FOE5: Nonfictional Storytelling

The Futures of Nonfiction Storytelling
Digital communication has arguably impacted the lives of journalists more than any other media practitioner. But new platforms and ways of circulating content are providing vast new opportunities for journalists and documentarians. How have–and might–nonfiction storytellers incorporate many of the emerging strategies of transmedia storytelling and audience participation from marketing and entertainment, and what experiments are currently underway that are showing the potential paths forward?
Moderator: Johnathan Taplin (University of Southern California)
Panelists: Molly Bingham (photojournalist; founder of ORB); Chris O’Brien (San Jose Mercury News), Patricia Zimmermann (Ithaca College) and Lenny Altschuler (Televisa)

JT: How has the tools changed the way you can tell stories

COB: after drawing back for a whikle, we have plunged in. For Occupy, we got a multi-layered story. I got down there, and wrote a few columns, a step back process, with assessment and analysis. Watched the other jounalists getting involved, having to buy gas masks, watched how they chose who to interview, who to tell the stories, see who it came a national story. We were pulling in tweets and photos etc, and putting these in the site as well. I was struggling about what picture I was getting; onthe whole it was a better more nuanced portrait, as we could get onfo from there, but still getting the traditional perspective

JT: A multi-dimensional story, that was a 2min piece on the news

COB: Yes, especially when it gets to some of the talk shows, filtering through narrative of the story they want, (eg Olberman, Riley). YOu get only a piece of it them. We gave a more rounded, nuanced story. But it is still hard to know about how people are consumingthe story. Do they read all the bits, or just the headlines?

JT: do mexico is a lot of drug cartel do you get past that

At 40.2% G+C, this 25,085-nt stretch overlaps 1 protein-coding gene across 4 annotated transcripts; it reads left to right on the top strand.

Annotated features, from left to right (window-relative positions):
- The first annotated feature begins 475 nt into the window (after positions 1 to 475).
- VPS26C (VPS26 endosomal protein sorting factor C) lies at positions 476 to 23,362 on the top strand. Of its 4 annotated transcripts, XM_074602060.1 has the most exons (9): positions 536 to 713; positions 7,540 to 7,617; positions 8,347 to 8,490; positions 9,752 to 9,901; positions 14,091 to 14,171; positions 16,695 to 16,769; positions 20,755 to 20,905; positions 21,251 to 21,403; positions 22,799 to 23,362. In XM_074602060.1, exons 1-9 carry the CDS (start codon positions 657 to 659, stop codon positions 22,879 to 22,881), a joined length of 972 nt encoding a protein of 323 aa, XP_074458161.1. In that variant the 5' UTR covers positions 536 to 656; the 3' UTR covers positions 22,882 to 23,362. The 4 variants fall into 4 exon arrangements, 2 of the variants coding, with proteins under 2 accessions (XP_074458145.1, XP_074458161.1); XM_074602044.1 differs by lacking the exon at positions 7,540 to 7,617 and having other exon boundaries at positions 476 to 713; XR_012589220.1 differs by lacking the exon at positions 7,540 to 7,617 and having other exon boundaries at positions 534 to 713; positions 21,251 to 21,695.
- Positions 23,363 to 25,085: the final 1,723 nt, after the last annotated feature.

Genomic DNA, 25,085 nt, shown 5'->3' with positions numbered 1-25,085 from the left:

LA: Televista tries to cover the facts as we can..The conflcit involves drug cartels, gov but affect the whole country as the way it is told. You hear all these things, you get there and it is amazing, so what is all that media talk. In Telavista, a debate format, on opoen TV< with younger anchors and jounalistsand a lot of particpation using social media, which is growing. That debate has forced trafitional media to share the facts and not just the perception. That is one of the most important roles. YOu have to take facts from people, not the opinion from 9oclock news anchor. The perception is hurting the country..don't want to minimise problem...but perception still hurts...if you are a regular citizen, stay out of conflict zones, it is a shame were getting that perception, that impacts econimy of country, tourism, I hope that when we particpate as citizens and look at facts we can stop scaring people off from Mexico. We can help as cistizens, not leave it up to the gov, not to resolve it but to make living it there a more normal experience JT: YOu work with Witness, and stories that no one is thinking about, seeing. Does new media help get the stories told? Or do we still have the same problem... PZ: when we talk about joiunalism and documentary, it is from a location in countries of the global norht when e are insulated form life-destroying issues. Where we have tech and profilation. I've been in places whereyou cannot not imagine sittingin a room with so many APple products. IN some parts of Asia, there is an anti-Apple thing, as it is easier to repair PCs. I want to recalibrate this discussion,,less form global north, to think about being somewhere else in the world. Indonesian model..the gadogado model, a salad with lots of stuff in it....a sovergin tthough, an idea of moving from crowd-sourcing to collaboration, with communities, with projects that can promote communities, give meaningful dialogue. AN example, when talk about rvolutions fueled by tech..we forget that revolutiuon come from long social struggles, for rights, or access. Look at Papua New Guinea, that looks to explode. We need to think about moving from provacy, with first world global north definition,s to shift out of that to think about safety and consent..It's easy to think about everything online, but larger issues, what does it mean to have image online in conflict area, if image uploaded you use control. Can we think of mechansims for consent, if imnage to be circulated. What do we do in a world we can have these revolutions, but gov can shut down nodes. Can crowdsourcing used to put people in gaol. Iranian gov used corwdsourcing to identify dissedents, as in Burma...we talk about fastness, corwdsourcing is fast, amphetamine produced media. I'd like to ask for a diofferent kind of movement, slow media. Human Media, conflict zones, is slow media, where you have facts time to dig into story, time to convene community for meaningful dialogues. Not to dive into story worlds, but convene for meaningful dialogues/ One more shift...these issues are serious and they want us to work together. A shift from spreadable to permeable. Move form content providers, to context providers, to experience providers, to engage more people in more dialogue, those convineing are inportant in and of them selves, where new democracies are Indonesia COB: Web access growing, but 40% stilllive in extreme poverty. The gov does do initiatives to better their lives, ther eis a programme with all media companies, the INitiative for Mexico, is a transmedia project, a tv show, where people present projects fo rthe betterment of people lives, where no water, ne electricity. It's a TV show, and gives ratings, but people vote for best projects, they are fully funded. eg solar panales for light for next 25 years. Or water, clean water. These are the kinds where trad media, new media and society are taking action. JT: Back to safety and consent. Molly is the only person gaoled by Saddam know what safety means...we are being challenged to audience that there is no such thing as a professional journalist. The tools that allow people to do things are the same tools the state can use. MB: it was very complex, evolving everyday, Yesterday, FB discussion about what is being kept. Safety is somehting that you decide ot commit jounalism, you are making yourself vulnerable to insecurities, from your security network, from publich, frompeopel who choose violence to express them selves. Working overseas, in armed conflict, it was quite physical. It was also more subtle, if what you learned about what was happening, contradicted the national narraitve, about the US war was going, how was it persued., The reactions abou contradicting that, I was claled a traitor, for having interviewed peopel who were attacking US troops., THis is what we do as journalists. Now there is aggressive national narratives that make the conversation difficult. I;ve never beenscared in own country but was quite concerned after that article. We made rules, not talking on ophones, no digital footprint. Wre found the NSA had been tapping phones, etc. Security is a wide ranging, intellectual freedom and personal. JT: so what is profesisonal journalism? COB: people were challenging abut the role, and the need for people think we would be fine post-profesisonalk world (crowd reaction was that we need the profession). I get that question a lot, ie in Silicon Valley., I try not ot be super-religious about the term..I did not go to journalism school, I learned to do it by doing are doign researhc, verification, you may have domain expertise, a deeper knowledge to bring a perspective, about what is important, bringing context. You would hear different definitions. Also doing journalism and claiming it is not Michael to fluidity, i want to think about these, what they frame it as, is ta trade off, crowd or profressional, data or not. The win is about extending and enhancing. MB: i also did not go to J school. I see it as acraft, you learn through apprenticeship process. The adherance to a code of values and ethics, what you do and don't are clear and specific and you learn those things. The adhesion to the code is what defines a professional jounalist..and often journos who get paid viloate the code. There is great vcalue in citizen media etc,. a participatory public disccusion, but that is what I mean JT: so crisis is who is going to pay for it. NYT put up paywall, which is working quite well LA: in our organisation, we are a public broadcaster, it is free, access to all. Another paper you pay for subscription, there largest newspaper. We are major media company, we pay for supported. IN some parts. TV is ads, online no ads...most of population watch the linear content only. As they go online to watch favourite novella..they may see things and try it, eg search. We are looking at building a education and media literacy online as well, an educational tool to open access to information, who may not have another way to access. COB: people may take different info from NYT, about being paid for. One lesson there, from games, is that most engaged users ar eth eones who will spend the most money, they are successful to apply freemium model, virtual goods, the lesson from NYT is that there are core users who will pay, tht will help, to get that revnue. In Bay Area we see the SF Chronicle raise prices, they people who get it will get it for ever. It can be explored, that is one piece of puzzle JT: Patty, you raised context. Back channel askign about digital destroying context,,what can be done PZ: the crux. Context is about the navigation models that help us navigate the globe. You see streams, you see men doing violent things, doing things, singing etc, but does that explain the financial breakdown of countries, is seeing peopel on Egypt street explain what happened need ot look at the history..there is so much utopiaism. you need to shift it down to small projects., It is not tech....EngageMEdia, focus on Asia Pacific, they are jounalists, indonesians, technologists...NGOs. they discover that in conflict areas, you may be making videos, but you may end up in gaol. They are working on tech that goes into cell phones so when take picture will blur your face. Working on lack of electricity...with generators. Working on a site, curated around issues. You can download the site to USB ietc, where there is no wifi, can still share content. You need USB stick to move between areas. YOu need to work out how to upload with low badwidth, the best way to do this...EngageMedia are context providers, It is curated around issues, it provides context. We see projects that are collaborations, between community etc. Wanted to say something about storytelling and non-fiction, Interested about how people think about this. In SE Asia, the narrative is questioned. It is seen as a Western thing, where the narrative structure does not fit. MB: I've spent most of myt career going places as people are leaving., Where I am working now, it is all context. We lack that, the ability to makse sense of what is going on. We are trend driven, not event driven. That third thing is worth focusing energy on JT: BackChannel, wnat to know opinion on VBS..Vice TV. This makes short films from conflict zones...JT made a film Call to action about war reporters...they are all action junkies..I think the reason VBS is successful, it appeals to the action junkie in all of us. Is there some larget context? Do we need the action shots to get us to think about them? COB: one of criticism about Gulf war etc was that it was being santised, you were ot seeing how bad they were. Not seen VBS,it would hard for me to be disdainful about anything that provides more coverage..when stuff is waining. There are things that you won't see on mainstream, you don't see the body bags..where you run into, it, you have to assess on case by case basis, is this war zopne porngraphy, does it portray the terror of living there? Most peopel don't know how scary life was for the average Iraqui. JT: I thought about complicity of large media orgs in embedded reporter. In Vietnam, there was no one embedded...there were not censored. MB: enbedded means you have agreed to a contract. May not be censored, but it can. Talking about the fear in Iraqui peopel..without the weeks of unpacking,the violence does not have meaning. You show as they are incredible, they don't tell you much , It is the quiet long reporting, that gives understanding. But it is not glamerpous., watching someone bleed to death is not glamerous, getting sick with no medical helpo is ot glamnerous. One of the hardest things was knowing that I, as US, had a part in shredding this country. YOu looka tht eway a convoy drives down the road with disregard to foot traffic, a car backfires and soldiers open fire on all around. That is overlooked, JT: a lot of jounalists are creating own brand? How is your thinking about reporters as brands LA: it was a debate. Whenthinking about what twitter onscreen, jouno or programme. Compared to telenovelas talent, the journos, work across different media, they are there own brands. We have SocMed guidelines, We say your twitter is your can do what you want. you can't use the brand, but you can say what you want. if you want that on TV screen, then you can., It plays self epxression that should not be moderated. COB: we are moving more towards that, there is a feeling in Valley that you should establish the brand of you, but most peopel don't need to. In media, you can be noble, about social just read without knowing who does it. Moving to a columnist about 3 years, amazing the connection peopel feel to you, as you move into new era, making feel that these are real people, making them very postive, but frankly exhausting. You have to promote yourself, get yourself out there. It does not come natuarally for anyone, if I am a known quantity, it's also an act of self-preservation LA: Putting a human face on journo, adds to the credibility, beyond the official news. SO if journos have own identity, that gives credibility, makes it more reliable than the offocial posture JT: we have a lot of questions around ethics...the blending of objective and opinion..can it be doem when rewards sensationalism PZ:I have a huge issue as atheorist with objective journalism. We have to look at any utterace as embedded in power relationahips, having a utlity that is not obvious. Objectivity, It is so embedded ion first world american perspective. It came from the need for efficiency. Early journos were more like bloggers, they had opinions. The small newspapers, journos could be too political. Americans talk about news like this, other parts of the world, you see different jounalists, type, Can we agree to take this out of equation. There is a journalism of evidence, of explanatory models, of outting evidence in the public sphere, it is very US. In Aisa, I learnt to take things and flip it. and objectivity just irritates me. Can we say good bye to that context MB: there is perception that journos can deliver trith. Good Journos describe reality, but we are human beings, we have blind spots and predjudeices, a good journo will learn what they are and compensate for them, by surrounding with different people, by challenging themsleves. COB I hear this,..,I am a columnists, so get to do opinion. People are looking for a little of this, who is is boring. we have to be careful of the web rewards the stakeing out the far end of either spectrum. Popular stuff is the extreme. If you take the smart view, you don't get the attention., That is an ogoing thing. The objectivity thing is BS, JT: inthe UK, there are papers positioned. They are very clear where they are coming from. In Mexico, the TV positions in the ethey are diferent sides? LA: Yes, there is left and right., It is up to have to check out sources and form opinion., YOu choose to read a certain type. JT: At Innovation Lab, we do semantic analysis around stories, Are there lessons we can take, about twitter, blogs etc have played in the media revolutions. Is this something that has changed things., COB: there is often too simplistic notion that this was a twitter revolution...etc, There have ben movements for 100s of years that have got on fine without have to work out the comms challenge. But wrong to say there was not something new here. As with cicil rights, how to you take something and widen the frame, widen the story, make it national, you can change the power to tilt to them. How do you get sotry out to a wider audience and widen lens. If the NYT did not show up, how else would people find you have more opportunties. Move avenues to get sotry out PZ: now we are in mot exciting times for documentary or jounalism, everything has changed,upside down and ripped apart., Many multiplicity of forms, interactions tech, that has created a new a nd larger pallette, diff tech that can be mixed. Malaysia Kinny, devloped in Malaysia, a place with censorship, but they have lust for US content. They could not shut down web. So they people could not show video in cinema, or on newspapers. SO did citizen jounalism, on web, tell stories. Malaysia Kinny is the go to place to go, they have professional jounalist,s citizen jounalism crowdsourcing info etc, an example of matrix and social, tech model, a successful company now. We have to be careful, looking at complexity of pallettes. MB: I look at all of these as tools...used for many things. I see tech tools that can foster great sharing, it is how we use these tools, how we allow structures to use these tools LA: There is a repsonsibility to all of us, as we post content, about where things go, wher ethe content goes, YOu can change perception of things... we need ot consider things that we share Audience questions Q: how do you prepare for trips in warzones, what stuff do you use? MB: It's been a while since I packed, and it depended. the lighter you move, the better you are. When you have flak jackets etc...what i needed was cash and cameras and a way to file. In Baghdad, in 2003-4, the US built cellphone structure, was not a tool I could have use din reporting, social media helped around film to bring it out. I;m learning social media tools, Q: JT mentioned about UK papers, press aligned with politivcal interests..then it a whilke since been to London. Now we have destruction of that divide, with the NI, expose driven by Guardian, about the tactics papers use. Hacking phones, using detectives. etc, this has undermined arguments about integrity of acts us to ask about function of jounalism COB: is this Murdoch or everyone..over here, not heard the Guardian is doing similar things JT: teh Guardian helped break the story, which says there is journalism that goes against the gov. The Guardian would stay on story, it says there is a role for osmeone to break story. The bigger question, the role that the ubiquitous cellphone network plays, whats to say something like that is not happening here in the US. COB: we have had journo scandels here, Jayson Blair etc. It is trust and accountability, challenges we face as corporations and indoividuals, If I am transparent, doe s that absolve me of ethical and trust questions. And 3rd party services looking at rating us, algorythmically, or peopell , So PZ: there are many examples where peopel form groups, where design and experience, travels across many media forms, to do trust building and create community examples. One project, about mapping the Sierra in california, lots of different groups. They created this project, an exmaple of context designing, needed to figure out what is happening, and what people want. They gotthe stories, aggregated them, shared them, create community dialogues, to embody a community...many of stories were on NPR. They were initially crowdsourced, a really exciting project, There were lots happenign like that. What it is is a mix, that provides a mosaic of the issue, not a for/against model. There are many examples of these projects JT: A question.,. a challenge that bias is obvious. Do Fox news watchers think they are bieng spun? COB: the consumer needs to become more savvy and more critical..should be always the case...I do think there is call that I agree with, you need to have better digital literacy, to become more sophisticated consumers. But I live in a post-fact world, hard to cut through it./ JT: we live in a balkanised news world, you never get counter-factual opionion in your life. May not have happened 20 years ago MB: this is not Fox, nor US, but is global. If ad dependent, therefore audience dependent. If you make the audience uncomfortable, they will turn you off. It is not an outlets problem, but how we reinforace perspective, and how we choose to challenge it and how to welcome it Q: I would like to introduce...entertainment. What is the role of entertainment in future of jounalism LA:Jon Stewart. The perfect mix COB: I don; tthink I have to be Jon lesson is people like them because they are more lively and passionate wiritng. You connect to that person. Read newspapers from years ago, there was a strong voice, an identity. Then it became more professional, forms imposed...and every story had to read the same JT: do you want more entertainment in journalism? PZ: I would ask an ontological question...what is the definition is US first world, popular culture, or is it a media product, accessible easily indigested.,..what does it mean. Are there ways to push out media or should we pull in audiences. So look at Degenerative film media in china, documentary makes, all banned, on USB have to see it in a rock and roll club, where there is music, works are passed around on USB stick. Works go to where people are. Q: Is there a role of fiction in journalism... a lot of people have a difficult time with truth, they prefer fiction to the truth..the line between fact and fiction is getting fuzzy COB: could be whole other panel...a novelist had ability to take you into something that will give insight, I wuld still want to separate them.. MB: there is potential to describe reality through fiction, look at how military is using games etc, there is a value but I have a concern. The brain does not do a great job of distinguising fiction from reality, We as apublic, that line gets too blurred...a space to watch COB: News games, looking through a scenario, can be very powerful model of storytelling